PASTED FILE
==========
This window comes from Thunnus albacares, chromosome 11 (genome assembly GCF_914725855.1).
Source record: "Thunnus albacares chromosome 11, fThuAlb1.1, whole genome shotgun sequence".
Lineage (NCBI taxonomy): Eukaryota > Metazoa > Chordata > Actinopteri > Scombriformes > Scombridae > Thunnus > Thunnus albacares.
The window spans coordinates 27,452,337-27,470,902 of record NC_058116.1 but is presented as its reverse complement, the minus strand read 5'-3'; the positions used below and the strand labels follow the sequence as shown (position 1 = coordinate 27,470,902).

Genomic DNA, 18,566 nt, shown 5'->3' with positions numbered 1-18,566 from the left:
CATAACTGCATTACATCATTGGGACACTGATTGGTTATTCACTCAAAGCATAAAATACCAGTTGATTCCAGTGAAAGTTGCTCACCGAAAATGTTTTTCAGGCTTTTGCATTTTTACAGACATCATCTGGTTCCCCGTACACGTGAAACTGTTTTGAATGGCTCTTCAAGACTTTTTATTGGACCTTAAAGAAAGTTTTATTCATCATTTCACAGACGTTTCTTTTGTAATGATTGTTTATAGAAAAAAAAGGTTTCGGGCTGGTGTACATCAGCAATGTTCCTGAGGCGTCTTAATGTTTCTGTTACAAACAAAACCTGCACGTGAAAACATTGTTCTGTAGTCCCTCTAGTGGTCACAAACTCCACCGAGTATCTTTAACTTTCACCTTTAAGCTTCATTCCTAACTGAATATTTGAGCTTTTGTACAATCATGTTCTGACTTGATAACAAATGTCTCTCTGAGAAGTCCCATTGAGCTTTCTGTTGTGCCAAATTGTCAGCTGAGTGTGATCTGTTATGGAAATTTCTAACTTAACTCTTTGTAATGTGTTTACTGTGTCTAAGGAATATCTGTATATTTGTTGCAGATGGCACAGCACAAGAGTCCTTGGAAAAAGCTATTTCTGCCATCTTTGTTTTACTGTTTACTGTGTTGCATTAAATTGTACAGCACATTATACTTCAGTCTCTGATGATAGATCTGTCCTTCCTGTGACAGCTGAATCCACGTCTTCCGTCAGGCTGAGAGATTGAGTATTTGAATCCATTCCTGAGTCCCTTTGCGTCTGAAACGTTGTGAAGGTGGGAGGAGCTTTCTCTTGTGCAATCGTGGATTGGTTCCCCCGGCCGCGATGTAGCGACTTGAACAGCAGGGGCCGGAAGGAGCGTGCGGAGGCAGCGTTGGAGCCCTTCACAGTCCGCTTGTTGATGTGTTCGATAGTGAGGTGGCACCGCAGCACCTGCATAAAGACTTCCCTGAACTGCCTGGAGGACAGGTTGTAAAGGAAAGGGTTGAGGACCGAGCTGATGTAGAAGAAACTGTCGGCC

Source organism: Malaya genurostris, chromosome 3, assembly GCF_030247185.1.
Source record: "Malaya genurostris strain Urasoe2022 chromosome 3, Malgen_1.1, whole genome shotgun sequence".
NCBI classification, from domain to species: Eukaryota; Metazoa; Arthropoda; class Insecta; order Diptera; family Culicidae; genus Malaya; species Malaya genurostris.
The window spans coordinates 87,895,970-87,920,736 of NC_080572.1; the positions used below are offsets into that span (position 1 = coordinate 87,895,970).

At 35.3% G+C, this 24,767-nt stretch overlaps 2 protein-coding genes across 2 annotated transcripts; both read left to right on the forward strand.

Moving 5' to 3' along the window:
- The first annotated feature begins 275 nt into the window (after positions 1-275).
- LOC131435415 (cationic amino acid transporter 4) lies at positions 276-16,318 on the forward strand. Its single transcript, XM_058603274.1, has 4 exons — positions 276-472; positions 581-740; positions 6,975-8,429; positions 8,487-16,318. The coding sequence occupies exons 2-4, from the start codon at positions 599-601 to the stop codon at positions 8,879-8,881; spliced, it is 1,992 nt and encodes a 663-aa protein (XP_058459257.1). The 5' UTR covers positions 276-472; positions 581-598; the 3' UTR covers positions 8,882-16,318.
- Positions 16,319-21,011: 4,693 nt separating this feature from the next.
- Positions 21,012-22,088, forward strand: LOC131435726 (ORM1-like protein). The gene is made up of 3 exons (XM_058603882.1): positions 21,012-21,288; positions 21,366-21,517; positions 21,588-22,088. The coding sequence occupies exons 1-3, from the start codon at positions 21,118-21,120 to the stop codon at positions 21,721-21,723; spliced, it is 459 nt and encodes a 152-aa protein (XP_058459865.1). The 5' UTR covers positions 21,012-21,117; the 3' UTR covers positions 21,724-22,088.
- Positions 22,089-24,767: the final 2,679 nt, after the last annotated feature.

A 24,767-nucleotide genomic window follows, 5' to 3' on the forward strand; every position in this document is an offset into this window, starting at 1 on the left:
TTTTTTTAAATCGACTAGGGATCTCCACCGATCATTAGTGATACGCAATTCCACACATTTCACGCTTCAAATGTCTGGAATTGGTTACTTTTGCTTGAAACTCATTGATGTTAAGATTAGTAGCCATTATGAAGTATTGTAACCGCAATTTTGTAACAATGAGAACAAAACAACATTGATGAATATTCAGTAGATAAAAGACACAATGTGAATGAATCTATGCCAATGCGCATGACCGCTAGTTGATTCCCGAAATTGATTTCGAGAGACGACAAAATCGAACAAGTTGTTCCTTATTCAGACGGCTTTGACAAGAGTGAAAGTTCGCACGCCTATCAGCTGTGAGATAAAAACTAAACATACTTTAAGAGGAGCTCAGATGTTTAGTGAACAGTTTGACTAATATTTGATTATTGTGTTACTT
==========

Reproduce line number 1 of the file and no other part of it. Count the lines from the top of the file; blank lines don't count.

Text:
This window comes from Thunnus albacares, chromosome 11 (genome assembly GCF_914725855.1).